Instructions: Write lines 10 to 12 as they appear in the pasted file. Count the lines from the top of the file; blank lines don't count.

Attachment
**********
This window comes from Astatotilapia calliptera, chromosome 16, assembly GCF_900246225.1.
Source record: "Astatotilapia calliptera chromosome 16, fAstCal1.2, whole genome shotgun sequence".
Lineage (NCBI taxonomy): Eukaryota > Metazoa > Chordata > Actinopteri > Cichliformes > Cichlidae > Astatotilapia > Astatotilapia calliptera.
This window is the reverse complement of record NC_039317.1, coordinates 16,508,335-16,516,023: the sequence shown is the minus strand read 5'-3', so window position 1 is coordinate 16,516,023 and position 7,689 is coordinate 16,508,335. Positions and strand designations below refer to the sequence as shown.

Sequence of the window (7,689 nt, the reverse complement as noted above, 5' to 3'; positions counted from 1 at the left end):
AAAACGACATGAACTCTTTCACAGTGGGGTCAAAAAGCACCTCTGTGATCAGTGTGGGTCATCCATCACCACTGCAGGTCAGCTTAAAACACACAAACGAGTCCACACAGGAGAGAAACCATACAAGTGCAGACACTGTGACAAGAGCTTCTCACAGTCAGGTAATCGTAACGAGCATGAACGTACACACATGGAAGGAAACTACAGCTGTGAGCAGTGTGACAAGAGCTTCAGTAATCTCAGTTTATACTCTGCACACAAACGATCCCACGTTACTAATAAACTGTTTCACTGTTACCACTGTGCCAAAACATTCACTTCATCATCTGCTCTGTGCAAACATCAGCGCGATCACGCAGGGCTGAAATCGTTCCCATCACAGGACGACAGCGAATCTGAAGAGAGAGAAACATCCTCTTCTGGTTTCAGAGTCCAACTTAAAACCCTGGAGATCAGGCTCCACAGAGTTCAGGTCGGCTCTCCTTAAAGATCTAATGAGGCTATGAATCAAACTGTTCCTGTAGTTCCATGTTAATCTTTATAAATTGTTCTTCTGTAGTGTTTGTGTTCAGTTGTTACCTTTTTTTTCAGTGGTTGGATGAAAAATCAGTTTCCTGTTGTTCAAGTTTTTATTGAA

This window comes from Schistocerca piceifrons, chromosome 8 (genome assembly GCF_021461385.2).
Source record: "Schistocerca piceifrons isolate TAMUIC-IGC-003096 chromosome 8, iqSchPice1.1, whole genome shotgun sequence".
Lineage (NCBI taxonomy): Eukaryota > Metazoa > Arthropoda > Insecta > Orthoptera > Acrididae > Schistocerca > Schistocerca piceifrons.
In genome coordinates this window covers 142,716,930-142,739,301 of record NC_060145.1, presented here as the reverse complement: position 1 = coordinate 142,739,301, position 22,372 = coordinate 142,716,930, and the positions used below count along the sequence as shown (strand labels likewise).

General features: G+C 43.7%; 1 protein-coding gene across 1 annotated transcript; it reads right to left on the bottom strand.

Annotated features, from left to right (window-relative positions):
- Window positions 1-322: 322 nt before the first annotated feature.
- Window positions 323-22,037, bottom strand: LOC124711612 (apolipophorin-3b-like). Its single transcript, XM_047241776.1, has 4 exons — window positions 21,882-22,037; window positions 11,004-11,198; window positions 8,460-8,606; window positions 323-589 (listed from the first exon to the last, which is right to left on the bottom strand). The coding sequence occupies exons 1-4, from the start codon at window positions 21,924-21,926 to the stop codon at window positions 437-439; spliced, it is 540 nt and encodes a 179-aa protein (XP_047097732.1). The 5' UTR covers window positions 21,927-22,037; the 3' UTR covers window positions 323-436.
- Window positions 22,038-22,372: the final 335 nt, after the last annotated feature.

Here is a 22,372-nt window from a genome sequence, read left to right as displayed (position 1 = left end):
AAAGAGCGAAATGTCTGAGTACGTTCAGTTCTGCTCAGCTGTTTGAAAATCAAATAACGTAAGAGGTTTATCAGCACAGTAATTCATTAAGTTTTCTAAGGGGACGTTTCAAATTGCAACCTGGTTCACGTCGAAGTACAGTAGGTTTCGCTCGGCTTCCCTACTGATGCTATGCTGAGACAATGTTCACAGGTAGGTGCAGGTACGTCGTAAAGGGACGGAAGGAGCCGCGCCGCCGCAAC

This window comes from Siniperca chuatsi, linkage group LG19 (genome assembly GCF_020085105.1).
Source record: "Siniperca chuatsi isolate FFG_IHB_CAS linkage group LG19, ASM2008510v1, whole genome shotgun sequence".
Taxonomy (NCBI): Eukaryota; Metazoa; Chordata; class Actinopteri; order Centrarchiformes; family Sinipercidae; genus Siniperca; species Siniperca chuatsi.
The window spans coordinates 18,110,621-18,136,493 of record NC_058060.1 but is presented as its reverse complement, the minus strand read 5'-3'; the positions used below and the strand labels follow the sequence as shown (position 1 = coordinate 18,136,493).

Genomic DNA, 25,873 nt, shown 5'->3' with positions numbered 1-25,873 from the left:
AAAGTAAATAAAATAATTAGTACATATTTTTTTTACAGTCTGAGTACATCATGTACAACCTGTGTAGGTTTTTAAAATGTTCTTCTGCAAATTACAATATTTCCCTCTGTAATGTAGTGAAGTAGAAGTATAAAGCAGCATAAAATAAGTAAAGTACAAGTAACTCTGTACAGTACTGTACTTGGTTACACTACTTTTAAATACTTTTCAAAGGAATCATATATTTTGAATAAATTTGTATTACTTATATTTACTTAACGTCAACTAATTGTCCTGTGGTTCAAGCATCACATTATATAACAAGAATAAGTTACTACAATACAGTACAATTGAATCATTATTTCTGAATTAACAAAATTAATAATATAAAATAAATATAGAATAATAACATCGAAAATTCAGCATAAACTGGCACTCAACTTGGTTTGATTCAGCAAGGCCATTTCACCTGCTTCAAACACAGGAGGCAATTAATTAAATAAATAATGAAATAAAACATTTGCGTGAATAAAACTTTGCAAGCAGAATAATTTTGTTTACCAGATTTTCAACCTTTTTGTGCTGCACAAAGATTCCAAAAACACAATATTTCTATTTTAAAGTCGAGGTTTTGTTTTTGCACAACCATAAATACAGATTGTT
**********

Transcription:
In genome coordinates this window covers 142,716,930-142,739,301 of record NC_060145.1, presented here as the reverse complement: position 1 = coordinate 142,739,301, position 22,372 = coordinate 142,716,930, and the positions used below count along the sequence as shown (strand labels likewise).

General features: G+C 43.7%; 1 protein-coding gene across 1 annotated transcript; it reads right to left on the bottom strand.

Annotated features, from left to right (window-relative positions):